For the two boys, Deian and Iestyn, who grew up on the island, it is a contradictory space of childhood security, edgy exploration, and a kind of frustration at their isolation. Iestyn collects and hoards dead animals, while Deian imagines the land itself as capable of spawning a 'strange hybrid grass child with a luxurious green boat and his own brown eyes.' p. 112
The island is also a language. Although Twenty Thousand Saints is written in English, and the island is called Bardsey rather than its Welsh name, Enlli, in the novel the island is closely associated with Cymraeg, the Welsh language:
Because for him [Deian] it was the language of the island and his childhood, of kind faces, caves and bird-hides, rock-pools and lime-kilns, of the chattering choughs and the Manx shearwaters, Viv, Iestyn, his mum, their own little enclosed world. The language was Bardsey, Bardsey was the language. p. 59
In fact, the language of much of the daily life of the island is English, as Iestyn pertinently remarks:
They were all bloody speaking Welsh in Cardiff when I came out, I tell you. Like bloody geese they were about that castle. And I get here and I can't find one Welsh speaking fucker to talk to. p. 107
Fflur Dafydd explains:
when I went to Bardsey, you know, I was interviewed through the medium of Welsh to get the post by members of the Bardsey Island trust who are all Welsh speakers and I arrived on the island and there were actually very few Welsh speakers there. So I was sharing a house with two ecologists - one spoke English, one spoke Welsh - so English was the language of that household and there were lots of visitors coming in and some of the wardens were bilingual so there was kind of a bilingual approach as well. English became the predominant language I think and that was interesting to me because I'd always associated it with, I guess, the Welsh-language history and the Saints and so forth and it's part of our mythology and so writing Atyniad then became very, very crucial and important to write that book in Welsh first and to give my experience as a Welsh-language writer being there…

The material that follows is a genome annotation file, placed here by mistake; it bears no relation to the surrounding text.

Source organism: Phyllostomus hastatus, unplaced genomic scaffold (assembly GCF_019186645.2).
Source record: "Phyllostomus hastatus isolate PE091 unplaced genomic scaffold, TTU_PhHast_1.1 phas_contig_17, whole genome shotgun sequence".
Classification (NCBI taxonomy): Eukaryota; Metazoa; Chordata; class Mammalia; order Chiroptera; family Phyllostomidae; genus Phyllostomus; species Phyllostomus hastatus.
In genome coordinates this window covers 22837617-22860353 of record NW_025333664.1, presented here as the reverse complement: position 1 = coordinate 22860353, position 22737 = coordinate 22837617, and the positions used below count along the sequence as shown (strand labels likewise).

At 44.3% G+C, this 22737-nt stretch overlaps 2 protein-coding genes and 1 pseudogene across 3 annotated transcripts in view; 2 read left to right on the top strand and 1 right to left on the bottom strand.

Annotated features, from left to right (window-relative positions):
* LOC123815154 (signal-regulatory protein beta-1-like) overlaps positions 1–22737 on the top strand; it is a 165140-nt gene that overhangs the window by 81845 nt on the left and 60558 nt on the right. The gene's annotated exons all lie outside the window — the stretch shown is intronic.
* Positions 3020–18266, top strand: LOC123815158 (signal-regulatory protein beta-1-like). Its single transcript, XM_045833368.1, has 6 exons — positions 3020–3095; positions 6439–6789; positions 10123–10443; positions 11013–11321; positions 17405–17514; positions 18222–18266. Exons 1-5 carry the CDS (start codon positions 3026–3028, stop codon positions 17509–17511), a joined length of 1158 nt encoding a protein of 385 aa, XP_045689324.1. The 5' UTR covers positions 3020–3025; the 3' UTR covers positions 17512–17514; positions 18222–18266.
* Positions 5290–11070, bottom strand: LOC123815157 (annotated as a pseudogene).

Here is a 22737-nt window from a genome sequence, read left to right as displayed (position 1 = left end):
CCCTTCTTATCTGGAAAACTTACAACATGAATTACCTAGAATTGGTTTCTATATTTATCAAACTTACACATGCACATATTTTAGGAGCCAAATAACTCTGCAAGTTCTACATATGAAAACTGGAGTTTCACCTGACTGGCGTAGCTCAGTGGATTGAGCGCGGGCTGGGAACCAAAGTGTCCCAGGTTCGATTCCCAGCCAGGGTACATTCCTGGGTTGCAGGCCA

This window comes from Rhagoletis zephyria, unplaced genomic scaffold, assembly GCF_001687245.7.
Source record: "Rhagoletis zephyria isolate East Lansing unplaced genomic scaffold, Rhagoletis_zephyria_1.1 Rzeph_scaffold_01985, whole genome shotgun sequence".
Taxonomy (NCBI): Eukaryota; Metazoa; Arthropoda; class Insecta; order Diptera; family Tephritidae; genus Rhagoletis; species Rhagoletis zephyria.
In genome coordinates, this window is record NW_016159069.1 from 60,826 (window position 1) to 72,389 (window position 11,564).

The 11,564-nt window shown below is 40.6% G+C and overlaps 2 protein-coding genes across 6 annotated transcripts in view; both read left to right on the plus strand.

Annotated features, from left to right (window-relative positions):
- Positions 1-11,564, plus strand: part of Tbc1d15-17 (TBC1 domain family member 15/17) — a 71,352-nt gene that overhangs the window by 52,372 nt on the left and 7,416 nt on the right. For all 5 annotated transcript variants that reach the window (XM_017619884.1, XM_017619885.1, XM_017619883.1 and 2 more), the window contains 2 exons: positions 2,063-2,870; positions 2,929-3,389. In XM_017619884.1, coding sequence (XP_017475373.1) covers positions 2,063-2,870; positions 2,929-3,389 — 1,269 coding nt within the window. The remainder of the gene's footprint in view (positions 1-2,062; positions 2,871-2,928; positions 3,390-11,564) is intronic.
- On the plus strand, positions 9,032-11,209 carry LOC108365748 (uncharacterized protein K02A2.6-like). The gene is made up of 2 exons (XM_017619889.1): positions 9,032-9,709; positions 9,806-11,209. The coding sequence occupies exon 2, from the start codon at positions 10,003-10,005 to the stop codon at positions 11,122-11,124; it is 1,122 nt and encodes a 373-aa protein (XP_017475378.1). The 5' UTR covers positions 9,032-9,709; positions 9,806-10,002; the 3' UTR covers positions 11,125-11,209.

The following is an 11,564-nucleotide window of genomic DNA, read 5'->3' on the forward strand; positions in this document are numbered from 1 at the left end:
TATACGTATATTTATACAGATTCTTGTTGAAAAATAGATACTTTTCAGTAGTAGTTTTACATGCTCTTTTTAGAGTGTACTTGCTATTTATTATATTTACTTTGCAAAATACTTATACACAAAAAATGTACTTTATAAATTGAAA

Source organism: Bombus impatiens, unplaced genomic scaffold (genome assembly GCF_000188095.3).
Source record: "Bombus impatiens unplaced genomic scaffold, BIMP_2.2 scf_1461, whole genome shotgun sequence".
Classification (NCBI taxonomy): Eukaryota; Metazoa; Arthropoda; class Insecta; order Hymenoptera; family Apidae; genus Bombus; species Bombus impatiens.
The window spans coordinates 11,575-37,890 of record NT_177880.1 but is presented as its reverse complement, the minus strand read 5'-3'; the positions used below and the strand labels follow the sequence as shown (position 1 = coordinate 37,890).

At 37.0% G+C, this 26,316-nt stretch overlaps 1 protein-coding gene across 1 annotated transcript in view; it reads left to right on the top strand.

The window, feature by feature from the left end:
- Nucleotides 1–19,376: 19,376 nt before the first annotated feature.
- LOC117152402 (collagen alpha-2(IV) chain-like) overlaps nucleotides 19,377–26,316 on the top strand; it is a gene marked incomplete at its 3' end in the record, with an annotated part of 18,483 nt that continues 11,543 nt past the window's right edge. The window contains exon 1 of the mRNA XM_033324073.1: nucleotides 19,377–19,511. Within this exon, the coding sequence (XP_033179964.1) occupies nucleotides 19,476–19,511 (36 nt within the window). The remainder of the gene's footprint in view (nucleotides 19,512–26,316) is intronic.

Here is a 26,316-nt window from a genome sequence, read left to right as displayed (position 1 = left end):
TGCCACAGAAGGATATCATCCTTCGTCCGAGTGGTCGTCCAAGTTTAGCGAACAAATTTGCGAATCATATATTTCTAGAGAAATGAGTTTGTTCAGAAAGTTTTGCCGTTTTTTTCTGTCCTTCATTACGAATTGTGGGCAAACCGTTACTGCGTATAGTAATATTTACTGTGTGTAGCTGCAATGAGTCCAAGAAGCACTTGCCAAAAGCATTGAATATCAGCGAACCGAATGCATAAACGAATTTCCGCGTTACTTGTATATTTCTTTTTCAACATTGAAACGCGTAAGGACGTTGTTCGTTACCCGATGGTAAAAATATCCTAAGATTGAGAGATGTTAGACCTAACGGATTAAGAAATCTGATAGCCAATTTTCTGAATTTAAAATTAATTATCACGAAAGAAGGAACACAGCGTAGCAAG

I felt that the books had a way of claiming the island back, I guess, for its Welsh-speaking population. Because, you know, it's not predominantly a Welsh-speaking island, I don't know what the situation is now but certainly when I was there the English-language population was more dominant but then you would always have visitors, you would always have people coming in and definitely it is a microcosm of Wales in that sense.
But in an English-language novel, the issue of the Welsh language in some senses becomes much more prominent.
So then when we come to Twenty Thousand Saints, I thought well, it still needs to be in a way about my Welsh-language experience of the island, on my Welsh-language viewpoint, so Mererid is a Welsh-language poet but her partner, her academic partner, is not, you know, and that kind of reflects some of the tensions of the island that Deian has lost his Welsh and that's the perspective I decided to take so I'm going to create a character that has lost his Welsh and is gradually going to come back to it throughout the novel so that the novel can be peppered with Welsh words, Welsh terms but it's not taking over in any sense and that people are getting a sense of what it is to be ostracised from a language and from a culture that you feel very close to and what it is to feel alien in your own country and all those sorts of things that Welsh-language speakers sort of go through became crucial to have them part of the story. Interview with Fflur Dafydd, 2016
For a more in-depth discussion of the Welsh-language viewpoint in Twenty Thousand Saints, listen to Fflur Dafydd's complete interview answer:
Interview with Fflur Dafydd – Welsh-Language Viewpoint